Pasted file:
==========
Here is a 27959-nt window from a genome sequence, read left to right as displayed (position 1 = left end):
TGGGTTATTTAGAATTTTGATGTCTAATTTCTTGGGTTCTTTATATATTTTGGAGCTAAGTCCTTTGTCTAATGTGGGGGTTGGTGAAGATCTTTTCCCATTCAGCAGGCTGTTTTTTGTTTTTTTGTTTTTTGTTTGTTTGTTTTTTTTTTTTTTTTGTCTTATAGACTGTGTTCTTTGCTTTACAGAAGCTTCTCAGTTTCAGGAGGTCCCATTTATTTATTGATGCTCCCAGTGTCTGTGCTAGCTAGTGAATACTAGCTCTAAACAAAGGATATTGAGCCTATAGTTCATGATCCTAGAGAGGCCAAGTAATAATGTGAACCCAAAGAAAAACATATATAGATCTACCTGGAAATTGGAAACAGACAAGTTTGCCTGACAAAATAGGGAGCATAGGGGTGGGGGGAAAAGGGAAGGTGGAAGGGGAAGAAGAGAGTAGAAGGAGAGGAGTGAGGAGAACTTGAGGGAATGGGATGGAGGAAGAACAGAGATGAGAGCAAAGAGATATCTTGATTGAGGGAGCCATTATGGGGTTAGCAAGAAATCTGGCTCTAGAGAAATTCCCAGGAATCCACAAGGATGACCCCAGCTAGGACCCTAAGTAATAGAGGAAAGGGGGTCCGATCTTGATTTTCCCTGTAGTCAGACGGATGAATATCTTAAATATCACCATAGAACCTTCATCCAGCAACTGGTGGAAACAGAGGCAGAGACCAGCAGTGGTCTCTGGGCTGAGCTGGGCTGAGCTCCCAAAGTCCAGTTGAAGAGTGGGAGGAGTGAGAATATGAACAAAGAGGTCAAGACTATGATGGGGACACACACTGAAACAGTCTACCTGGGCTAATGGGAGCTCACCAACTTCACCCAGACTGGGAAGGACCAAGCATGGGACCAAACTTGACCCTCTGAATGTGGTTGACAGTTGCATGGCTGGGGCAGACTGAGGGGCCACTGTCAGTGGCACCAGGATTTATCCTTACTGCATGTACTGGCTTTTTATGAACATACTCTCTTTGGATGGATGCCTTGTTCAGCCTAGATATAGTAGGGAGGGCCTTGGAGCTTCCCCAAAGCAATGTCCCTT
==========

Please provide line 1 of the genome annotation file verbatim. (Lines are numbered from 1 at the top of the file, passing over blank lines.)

Here is a 27959-nt window from a genome sequence, read left to right as displayed (position 1 = left end):